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English Language & Linguistics

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Newspaper Language - Making Implications

Newspapers need interesting stories. Sometimes they even create stories where there is no absolute evidence. By implying links between people, by suggesting that because one thing is true then another thing must be true, they may put two and two together to make five.

We may even do this ourselves: "Who were you out with so late last night? I saw you with Angus on Thursday - so you two are going out then, are you ...?"

The following extract from a piece in The Times of 19.10.02 by Matthew Parris suggests that there will soon be news articles suggesting and implying connections between the country of Iraq and various terror organisations - even though the connections between them have not been proved.

Watch, in the opening paragraphs of news stories or politicians' press releases, for those familiar journalistic war-horses: the illusions of novelty, causality, and conspiracy.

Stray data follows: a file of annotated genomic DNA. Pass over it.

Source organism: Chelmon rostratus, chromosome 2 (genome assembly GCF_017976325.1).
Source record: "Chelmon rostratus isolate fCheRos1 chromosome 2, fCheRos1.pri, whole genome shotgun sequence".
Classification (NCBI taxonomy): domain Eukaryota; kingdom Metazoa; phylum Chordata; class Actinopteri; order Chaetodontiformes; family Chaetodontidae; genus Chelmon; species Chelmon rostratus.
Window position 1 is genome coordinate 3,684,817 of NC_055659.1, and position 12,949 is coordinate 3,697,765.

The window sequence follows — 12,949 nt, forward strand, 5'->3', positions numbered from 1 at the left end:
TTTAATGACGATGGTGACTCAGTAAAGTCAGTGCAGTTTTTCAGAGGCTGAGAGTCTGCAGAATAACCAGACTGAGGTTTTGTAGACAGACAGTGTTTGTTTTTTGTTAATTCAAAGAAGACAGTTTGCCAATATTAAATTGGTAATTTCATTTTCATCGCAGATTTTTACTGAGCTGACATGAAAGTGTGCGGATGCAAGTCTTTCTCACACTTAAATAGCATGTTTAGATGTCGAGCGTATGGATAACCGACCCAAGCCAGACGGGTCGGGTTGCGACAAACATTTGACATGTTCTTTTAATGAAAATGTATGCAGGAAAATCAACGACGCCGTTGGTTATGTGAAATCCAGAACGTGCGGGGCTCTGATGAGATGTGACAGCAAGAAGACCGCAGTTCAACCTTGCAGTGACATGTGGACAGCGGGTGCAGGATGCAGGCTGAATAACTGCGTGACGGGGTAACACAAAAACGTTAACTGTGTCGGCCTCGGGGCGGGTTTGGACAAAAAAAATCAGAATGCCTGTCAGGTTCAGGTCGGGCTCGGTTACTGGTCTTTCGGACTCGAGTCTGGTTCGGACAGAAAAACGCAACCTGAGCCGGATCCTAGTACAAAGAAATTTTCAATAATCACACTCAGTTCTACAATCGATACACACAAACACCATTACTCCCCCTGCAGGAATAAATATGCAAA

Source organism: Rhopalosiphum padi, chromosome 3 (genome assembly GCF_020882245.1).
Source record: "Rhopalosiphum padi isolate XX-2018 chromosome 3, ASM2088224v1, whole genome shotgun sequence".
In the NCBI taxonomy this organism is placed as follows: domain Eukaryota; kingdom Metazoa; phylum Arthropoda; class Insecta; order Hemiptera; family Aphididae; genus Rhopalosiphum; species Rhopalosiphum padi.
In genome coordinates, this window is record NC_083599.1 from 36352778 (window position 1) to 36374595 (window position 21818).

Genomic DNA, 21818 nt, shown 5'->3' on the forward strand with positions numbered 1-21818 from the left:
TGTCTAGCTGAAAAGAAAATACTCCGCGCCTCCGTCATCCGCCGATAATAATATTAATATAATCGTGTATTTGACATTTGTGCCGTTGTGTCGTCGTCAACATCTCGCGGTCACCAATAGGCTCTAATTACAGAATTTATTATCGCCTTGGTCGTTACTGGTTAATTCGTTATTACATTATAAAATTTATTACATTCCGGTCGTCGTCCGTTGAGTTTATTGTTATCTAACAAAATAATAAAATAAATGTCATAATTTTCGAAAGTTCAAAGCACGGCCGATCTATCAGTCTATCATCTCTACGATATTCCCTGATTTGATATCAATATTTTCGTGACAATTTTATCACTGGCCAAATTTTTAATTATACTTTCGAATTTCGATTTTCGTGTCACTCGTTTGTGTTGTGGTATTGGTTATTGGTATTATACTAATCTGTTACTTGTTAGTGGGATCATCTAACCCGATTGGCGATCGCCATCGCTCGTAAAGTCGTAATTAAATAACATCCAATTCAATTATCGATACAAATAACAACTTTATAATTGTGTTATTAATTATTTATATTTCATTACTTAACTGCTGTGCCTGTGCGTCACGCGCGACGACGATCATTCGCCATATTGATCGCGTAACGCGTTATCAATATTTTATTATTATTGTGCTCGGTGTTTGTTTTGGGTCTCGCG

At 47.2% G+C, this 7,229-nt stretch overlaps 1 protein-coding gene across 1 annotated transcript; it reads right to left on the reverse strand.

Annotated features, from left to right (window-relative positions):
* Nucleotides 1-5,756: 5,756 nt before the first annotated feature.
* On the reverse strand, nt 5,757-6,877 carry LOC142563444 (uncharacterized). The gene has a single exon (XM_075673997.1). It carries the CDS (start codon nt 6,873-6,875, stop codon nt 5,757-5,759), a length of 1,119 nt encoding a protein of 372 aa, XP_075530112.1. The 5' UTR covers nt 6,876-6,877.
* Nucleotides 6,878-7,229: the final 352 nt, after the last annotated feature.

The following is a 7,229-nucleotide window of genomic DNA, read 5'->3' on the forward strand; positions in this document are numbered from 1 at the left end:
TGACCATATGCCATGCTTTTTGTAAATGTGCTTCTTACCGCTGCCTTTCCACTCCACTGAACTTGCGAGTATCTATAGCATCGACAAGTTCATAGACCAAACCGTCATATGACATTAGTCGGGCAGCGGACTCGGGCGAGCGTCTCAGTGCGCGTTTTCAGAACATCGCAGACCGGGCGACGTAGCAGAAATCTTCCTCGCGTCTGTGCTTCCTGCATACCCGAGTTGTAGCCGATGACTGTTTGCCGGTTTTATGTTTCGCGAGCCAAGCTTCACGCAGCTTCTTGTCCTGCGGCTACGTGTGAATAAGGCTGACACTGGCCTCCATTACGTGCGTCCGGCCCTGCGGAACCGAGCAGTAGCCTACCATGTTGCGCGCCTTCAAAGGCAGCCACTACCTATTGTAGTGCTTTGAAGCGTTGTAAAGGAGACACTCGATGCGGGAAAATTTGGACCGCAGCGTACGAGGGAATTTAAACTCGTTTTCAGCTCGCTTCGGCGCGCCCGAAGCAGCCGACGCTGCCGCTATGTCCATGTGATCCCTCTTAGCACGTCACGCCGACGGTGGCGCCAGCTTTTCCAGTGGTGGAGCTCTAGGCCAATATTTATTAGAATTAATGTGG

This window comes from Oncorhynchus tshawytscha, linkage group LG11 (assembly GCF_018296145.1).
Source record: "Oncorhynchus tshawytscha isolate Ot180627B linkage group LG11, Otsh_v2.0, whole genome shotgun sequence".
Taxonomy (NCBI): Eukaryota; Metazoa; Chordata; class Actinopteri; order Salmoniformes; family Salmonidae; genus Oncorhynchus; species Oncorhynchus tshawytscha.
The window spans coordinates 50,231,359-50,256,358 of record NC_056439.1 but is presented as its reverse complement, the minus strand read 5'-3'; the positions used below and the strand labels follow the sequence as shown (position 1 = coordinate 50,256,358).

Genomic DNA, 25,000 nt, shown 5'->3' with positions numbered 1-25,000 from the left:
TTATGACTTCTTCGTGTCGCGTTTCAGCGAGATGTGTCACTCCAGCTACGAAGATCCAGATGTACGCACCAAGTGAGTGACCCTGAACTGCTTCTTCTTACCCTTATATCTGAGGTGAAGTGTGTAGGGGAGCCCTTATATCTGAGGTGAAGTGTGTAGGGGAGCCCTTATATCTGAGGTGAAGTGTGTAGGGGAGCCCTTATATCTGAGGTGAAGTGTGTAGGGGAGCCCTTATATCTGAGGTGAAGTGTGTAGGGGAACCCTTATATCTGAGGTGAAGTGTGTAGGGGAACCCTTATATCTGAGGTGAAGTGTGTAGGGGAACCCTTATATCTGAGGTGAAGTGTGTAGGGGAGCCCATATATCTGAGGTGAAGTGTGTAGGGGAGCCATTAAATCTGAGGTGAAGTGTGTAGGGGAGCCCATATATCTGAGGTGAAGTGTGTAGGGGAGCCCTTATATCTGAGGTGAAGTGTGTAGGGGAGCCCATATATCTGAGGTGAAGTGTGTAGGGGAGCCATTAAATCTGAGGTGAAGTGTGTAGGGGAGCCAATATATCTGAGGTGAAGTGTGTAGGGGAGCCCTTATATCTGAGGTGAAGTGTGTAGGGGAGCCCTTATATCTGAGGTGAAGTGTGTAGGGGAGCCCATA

To imply novelty (and fan alarm) the news is made new by means of key words. Watch out for "yesterday", "last night", "just", "emerged" and "today".

To imply between events a causal link we employ "in the wake of", "after", "following", "on the eve of", "in the run up to". Pinned down, we can protest that we asserted no more than a temporal sequence.

And to imply conspiracy, we insinuate pattern an significance on to events and people. Watch for a "spate of", "linked to", (by whom?), "known associate" and "hallmark" - and for weasel words like "apologist", "sympathiser", "ally", "friend" or supporter.

The word "network" itself is a prime example. So is "Terror" with a capital T: note how speedily the Israeli Government latched on to President Bush's use of this word, in order to conflate its own security problems with America's. Count the carefully fudged terms such as "ringleader", "leading member", "righ- hand man", "feared", "trusted", "key player", "vital evidence", "missing piece in the jigsaw", "breakthrough".

• What does he mean by a) novelty b) causality c) conspiracy ?

• Read newspaper articles with these three features in mind. Collect extracts which show these three features and keep them for reference.

• Use the examples Parris offers - and others of your own - to write three articles.
The first should make a topic seem novel innovative up-to-date and fresh; the second should suggest some kind of logical link between different fact, even though there may be none;
the third should hint at a conspiracy or cover-up to explain why something is not happening or is not being talked about.